President Joe Biden’s recent vaccine mandate may face massive hurdles from the onset according to reports that the Occupational Health and Safety Administration (OSHA) may not even be able to help enforce it.
“[B]efore the first legal challenges against the mandate roll in, the Biden administration faces the more immediate conundrum of whether the chronically resource-strapped Occupational Safety and Health Administration (OSHA) is up to the task of enforcing it,” Business Insider noted Tuesday.
Recent cuts to OSHA have left just “1,798 total OSHA inspectors, federal and state, coming out to one inspector per 82,881 workers and just $3.97 budgeted per covered worker,” according to Business Insider.
According to a similar report from Reuters, “OSHA now has an estimated 800 safety and compliance inspectors to cover the more than 100,000 private-sector companies affected by the new rule.”
“OSHA is rather toothless, in a lot of ways, in the fines that it can implement,” the expert noted. “They’re very low in proportion to the harm that is often caused, but employers will fight these fines and appeal them through every avenue possible, spending two, three, four, ten times as much money on legal proceedings then they would actually just paying the fine.”
“With more than 80 million workers covered, ‘OSHA won’t be able to police every employer,’” one labor attorney told Reuters.
Then there are the legal issues. “OSHA plans to publish an Emergency Temporary Standard (ETS) to enact the new requirements, the White House said Friday,” per Reuters.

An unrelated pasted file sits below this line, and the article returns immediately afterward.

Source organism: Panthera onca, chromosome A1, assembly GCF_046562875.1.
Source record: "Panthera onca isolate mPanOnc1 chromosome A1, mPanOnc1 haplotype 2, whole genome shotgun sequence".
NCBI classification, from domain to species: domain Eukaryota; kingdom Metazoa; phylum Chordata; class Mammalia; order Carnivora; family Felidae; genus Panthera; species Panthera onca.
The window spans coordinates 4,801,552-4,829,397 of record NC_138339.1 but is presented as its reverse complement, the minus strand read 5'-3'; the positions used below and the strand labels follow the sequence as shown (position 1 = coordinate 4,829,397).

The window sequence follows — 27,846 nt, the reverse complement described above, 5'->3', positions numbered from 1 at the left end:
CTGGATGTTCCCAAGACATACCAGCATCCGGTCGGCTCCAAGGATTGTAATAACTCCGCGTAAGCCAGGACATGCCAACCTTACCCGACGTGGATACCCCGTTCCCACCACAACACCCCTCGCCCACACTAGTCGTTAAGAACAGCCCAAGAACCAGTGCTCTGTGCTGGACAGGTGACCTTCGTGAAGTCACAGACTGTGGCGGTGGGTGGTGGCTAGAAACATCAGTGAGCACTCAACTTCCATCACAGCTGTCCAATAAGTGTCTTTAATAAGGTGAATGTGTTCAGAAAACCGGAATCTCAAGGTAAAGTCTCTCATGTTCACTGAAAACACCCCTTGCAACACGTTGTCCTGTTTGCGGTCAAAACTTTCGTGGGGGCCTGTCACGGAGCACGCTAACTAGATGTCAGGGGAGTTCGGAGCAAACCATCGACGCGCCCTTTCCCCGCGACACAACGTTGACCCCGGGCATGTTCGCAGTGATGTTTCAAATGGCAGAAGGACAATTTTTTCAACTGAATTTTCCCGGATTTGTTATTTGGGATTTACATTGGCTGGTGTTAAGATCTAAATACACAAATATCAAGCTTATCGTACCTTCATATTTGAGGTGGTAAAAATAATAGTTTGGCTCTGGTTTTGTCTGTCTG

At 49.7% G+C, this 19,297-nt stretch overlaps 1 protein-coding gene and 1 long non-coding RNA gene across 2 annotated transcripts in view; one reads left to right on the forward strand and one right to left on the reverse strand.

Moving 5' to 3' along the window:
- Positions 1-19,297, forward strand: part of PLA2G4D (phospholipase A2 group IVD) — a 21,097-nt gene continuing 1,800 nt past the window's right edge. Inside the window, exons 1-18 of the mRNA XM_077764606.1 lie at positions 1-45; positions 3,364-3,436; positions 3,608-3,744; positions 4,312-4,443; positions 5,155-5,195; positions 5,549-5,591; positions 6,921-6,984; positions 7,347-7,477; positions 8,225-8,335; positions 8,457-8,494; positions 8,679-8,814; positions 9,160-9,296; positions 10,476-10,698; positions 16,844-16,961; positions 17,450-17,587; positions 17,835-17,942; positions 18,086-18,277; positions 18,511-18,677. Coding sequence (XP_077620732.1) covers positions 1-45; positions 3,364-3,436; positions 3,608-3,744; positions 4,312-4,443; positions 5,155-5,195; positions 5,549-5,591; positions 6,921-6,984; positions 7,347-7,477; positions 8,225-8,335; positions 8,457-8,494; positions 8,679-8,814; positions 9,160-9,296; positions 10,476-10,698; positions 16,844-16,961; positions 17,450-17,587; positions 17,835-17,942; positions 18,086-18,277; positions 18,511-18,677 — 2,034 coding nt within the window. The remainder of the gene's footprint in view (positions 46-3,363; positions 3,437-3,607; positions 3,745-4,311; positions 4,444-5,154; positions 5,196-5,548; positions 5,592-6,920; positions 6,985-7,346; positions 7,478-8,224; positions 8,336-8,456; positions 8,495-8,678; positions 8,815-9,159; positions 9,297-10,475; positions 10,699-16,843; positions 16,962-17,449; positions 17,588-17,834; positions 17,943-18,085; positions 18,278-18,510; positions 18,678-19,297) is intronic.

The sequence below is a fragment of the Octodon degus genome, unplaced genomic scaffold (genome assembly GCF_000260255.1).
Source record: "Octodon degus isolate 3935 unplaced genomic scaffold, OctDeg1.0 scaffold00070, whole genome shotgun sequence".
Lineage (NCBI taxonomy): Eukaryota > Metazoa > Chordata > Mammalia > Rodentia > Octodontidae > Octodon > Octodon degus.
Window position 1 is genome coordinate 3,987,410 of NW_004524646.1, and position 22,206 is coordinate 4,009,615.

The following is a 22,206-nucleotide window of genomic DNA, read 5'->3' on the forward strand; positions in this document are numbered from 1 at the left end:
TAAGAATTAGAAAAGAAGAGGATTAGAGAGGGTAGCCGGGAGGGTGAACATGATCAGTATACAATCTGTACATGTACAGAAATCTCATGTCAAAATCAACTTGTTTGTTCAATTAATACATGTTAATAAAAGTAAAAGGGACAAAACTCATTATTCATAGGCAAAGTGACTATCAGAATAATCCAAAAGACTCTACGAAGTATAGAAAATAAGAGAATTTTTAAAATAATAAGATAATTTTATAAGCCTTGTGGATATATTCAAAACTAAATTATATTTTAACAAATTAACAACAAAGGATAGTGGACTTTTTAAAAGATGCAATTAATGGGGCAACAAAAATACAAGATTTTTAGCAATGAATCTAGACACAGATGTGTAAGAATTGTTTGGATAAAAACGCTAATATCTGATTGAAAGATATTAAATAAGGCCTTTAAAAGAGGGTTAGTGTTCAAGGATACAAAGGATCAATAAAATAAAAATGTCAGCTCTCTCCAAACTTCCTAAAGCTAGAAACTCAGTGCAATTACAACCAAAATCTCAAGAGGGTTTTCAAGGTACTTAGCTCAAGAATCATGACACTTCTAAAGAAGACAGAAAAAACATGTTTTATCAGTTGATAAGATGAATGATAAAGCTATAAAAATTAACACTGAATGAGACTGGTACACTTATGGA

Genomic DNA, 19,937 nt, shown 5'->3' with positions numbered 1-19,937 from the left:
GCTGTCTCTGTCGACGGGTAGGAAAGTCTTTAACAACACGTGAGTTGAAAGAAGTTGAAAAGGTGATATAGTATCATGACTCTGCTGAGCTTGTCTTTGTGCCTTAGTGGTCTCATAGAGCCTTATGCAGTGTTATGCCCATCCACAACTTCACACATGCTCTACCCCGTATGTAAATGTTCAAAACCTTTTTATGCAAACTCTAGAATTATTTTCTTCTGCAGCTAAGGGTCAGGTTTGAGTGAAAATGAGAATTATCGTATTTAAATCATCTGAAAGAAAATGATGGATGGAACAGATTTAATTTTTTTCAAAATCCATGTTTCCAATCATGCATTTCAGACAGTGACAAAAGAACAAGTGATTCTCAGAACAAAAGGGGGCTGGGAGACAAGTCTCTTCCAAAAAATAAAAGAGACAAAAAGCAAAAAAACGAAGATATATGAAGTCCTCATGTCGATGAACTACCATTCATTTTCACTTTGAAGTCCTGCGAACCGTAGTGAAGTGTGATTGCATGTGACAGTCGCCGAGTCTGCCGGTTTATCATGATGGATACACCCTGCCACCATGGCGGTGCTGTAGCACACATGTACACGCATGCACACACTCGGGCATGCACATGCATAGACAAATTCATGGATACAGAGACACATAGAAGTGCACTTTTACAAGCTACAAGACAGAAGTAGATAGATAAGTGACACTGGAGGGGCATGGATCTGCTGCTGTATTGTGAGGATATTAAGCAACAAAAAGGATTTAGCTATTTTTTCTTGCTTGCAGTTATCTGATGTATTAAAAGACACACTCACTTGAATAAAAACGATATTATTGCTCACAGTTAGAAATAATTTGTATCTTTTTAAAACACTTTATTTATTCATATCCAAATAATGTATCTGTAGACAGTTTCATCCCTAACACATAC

“That measure, which is used to accelerate urgent rules, has only been used 10 times in OSHA’s 50-year history. Courts have invalidated or halted four of those rules and partially blocked one, according to the Congressional Research Service.”
The Biden mandate looks to require companies with more than 100 workers to verify that their workforce is vaccinated or have them tested weekly for Covid-19. Employers who break the rules could face fines of $14,000 per violation, according to the White House.
On top of the enforcement issues, companies may have trouble affording something the weekly COVID-19 testing they would be required to provide for unvaccinated employees.
Implementing a rapid testing program like the one envisioned under Biden’s plan is logistically difficult and costly, said Ian Schaefer, chair of Loeb and Loeb’s employment and labor practice in New York.
“It’s millions of dollars a year to any size company. I’ve seen companies do it before Biden issued his order and it’s incredibly burdensome and time-consuming and may not even guarantee health and safety in the way that mandating vaccines would,” Schaefer said.
“The administration is incredibly difficult, and it’s imperfect, with respect to making sure that the testing is timely, that people who are testing actually don’t have COVID,” the attorney continued.
“What we have right now is chaos,” another attorney noted, “because of the unintended consequences of making such an announcement where there is no clarity with respect to a gargantuan number of questions that have been left open.”
Biden, nevertheless, is marching forward with his flawed plan to force mandatory vaccines on the private sector. The OSHA rule is expected sometime in mid-September.
Author: Joseph Harris